Some of the people who go into Apple Stores to see iPhone X will leave with iPhone 8 or a less expensive iPhone, but iPhone X will be what gets them to go into the store.

Just look at the huge lines outside those doors on launch day. Huge lines. At every store I visited.

Sure Face ID, the fun of portrait selfies, and of course the amazing feat of fitting an iPhone 8 Plus screen in something scarcely larger than an iPhone 8 are wonderful. But the iPhone X is more than that. It's more that simply a product for people who want the latest and greatest. It's a product for people who want the very best.

That tells me quite a bit not only about Apple engineering but Apple's ability to explain a device and an experience. That's called mindshare, and mindshare always translates to market share.

Is the iPhone X expensive? Yes. Are there a lot of people who can't afford it? Maybe. It does seem that the people who might need to stretch to buy an X are buying one. I won't speculate on sales numbers or Apple's next earnings reports. What I will say is I expect this to be Apple's best holiday season ever.

Meanwhile, if you're even thinking of going into an Apple Store to check out iPhone X, you might want to given your credit card to a friend. Otherwise, as soon as you get your hands on one, you'll want to take it home.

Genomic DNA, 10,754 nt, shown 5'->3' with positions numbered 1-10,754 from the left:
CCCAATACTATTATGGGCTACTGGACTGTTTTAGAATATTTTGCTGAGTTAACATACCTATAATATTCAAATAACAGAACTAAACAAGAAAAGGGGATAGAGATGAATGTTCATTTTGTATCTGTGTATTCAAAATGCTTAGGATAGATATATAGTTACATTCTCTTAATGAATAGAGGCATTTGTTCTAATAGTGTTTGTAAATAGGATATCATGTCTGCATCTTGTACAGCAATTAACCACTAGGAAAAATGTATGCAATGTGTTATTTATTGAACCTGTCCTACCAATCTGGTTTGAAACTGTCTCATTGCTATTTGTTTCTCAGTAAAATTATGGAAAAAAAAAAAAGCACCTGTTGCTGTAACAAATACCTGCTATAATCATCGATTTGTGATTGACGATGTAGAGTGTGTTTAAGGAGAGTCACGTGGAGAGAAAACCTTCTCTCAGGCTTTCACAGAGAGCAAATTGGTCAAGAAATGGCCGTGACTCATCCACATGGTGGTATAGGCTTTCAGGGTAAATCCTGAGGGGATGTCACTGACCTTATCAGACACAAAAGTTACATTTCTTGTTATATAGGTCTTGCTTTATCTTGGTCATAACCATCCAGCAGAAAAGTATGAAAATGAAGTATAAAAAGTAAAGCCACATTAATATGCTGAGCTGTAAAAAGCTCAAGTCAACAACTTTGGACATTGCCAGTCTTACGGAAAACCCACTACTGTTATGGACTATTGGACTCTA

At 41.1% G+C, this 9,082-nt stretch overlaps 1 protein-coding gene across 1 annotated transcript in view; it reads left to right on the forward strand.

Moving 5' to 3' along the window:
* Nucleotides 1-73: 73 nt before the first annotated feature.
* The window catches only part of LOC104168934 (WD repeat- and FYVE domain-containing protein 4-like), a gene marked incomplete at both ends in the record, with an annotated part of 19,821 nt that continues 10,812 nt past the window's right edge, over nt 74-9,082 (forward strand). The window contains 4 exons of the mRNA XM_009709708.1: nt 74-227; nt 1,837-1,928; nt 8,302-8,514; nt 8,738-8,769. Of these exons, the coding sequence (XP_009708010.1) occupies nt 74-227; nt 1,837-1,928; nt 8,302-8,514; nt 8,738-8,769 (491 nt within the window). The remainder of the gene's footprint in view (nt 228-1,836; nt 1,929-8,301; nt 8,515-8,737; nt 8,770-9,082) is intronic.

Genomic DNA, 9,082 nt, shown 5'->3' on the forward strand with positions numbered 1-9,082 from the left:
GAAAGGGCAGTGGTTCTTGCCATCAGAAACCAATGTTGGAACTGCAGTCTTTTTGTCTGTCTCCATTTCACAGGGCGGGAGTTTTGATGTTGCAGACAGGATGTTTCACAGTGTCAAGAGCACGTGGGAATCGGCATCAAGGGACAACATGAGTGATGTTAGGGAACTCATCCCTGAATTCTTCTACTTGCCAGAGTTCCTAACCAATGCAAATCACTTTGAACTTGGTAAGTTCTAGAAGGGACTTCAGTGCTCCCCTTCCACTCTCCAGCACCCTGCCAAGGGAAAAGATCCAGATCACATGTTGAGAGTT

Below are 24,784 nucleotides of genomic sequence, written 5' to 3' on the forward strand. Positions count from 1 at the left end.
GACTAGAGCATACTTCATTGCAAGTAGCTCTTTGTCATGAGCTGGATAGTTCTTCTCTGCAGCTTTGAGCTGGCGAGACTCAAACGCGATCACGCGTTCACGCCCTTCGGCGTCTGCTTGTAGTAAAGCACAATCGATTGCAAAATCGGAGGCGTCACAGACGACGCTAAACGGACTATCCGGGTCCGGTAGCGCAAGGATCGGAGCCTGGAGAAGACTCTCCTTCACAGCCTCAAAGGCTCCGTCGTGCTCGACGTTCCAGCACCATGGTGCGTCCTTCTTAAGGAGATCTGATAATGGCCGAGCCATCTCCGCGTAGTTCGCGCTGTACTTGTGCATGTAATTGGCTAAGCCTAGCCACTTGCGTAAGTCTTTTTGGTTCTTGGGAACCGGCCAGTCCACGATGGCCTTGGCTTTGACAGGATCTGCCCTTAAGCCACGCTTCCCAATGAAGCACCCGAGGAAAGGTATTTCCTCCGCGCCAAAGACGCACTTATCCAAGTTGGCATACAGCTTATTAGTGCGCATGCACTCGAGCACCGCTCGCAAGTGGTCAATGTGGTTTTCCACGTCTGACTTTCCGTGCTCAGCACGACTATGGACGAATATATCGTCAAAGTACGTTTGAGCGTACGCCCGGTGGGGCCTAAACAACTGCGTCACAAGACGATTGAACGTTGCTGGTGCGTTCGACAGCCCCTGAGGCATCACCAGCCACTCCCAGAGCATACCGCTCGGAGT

That happens with a lot of Apple products and it's going to happen a lot with iPhone X.

I’ve covered the personal technology beat for more than two decades at places like Gartner, Jupiter Research and Altimeter Group. I’ve also had the fun of contributing my $.02 on the topic at Computerworld, Engadget, Macworld, SlashGear and now iMore. Most recently I spent a few years at Apple as Sr. Director of Worldwide Product Marketing. On Twitter I’m an unverified @gartenberg. I still own some Apple stock.

41 Comments
  • I wish people would quit saying "an iPhone 8 Plus screen in something scarcely larger than an iPhone 8". It's a taller iPhone 8 screen, not an iPhone 8 Plus screen. I understand the diagonal measurement is what makes that statement not outrageous, but the Plus screen has a wider aspect ratio than the X.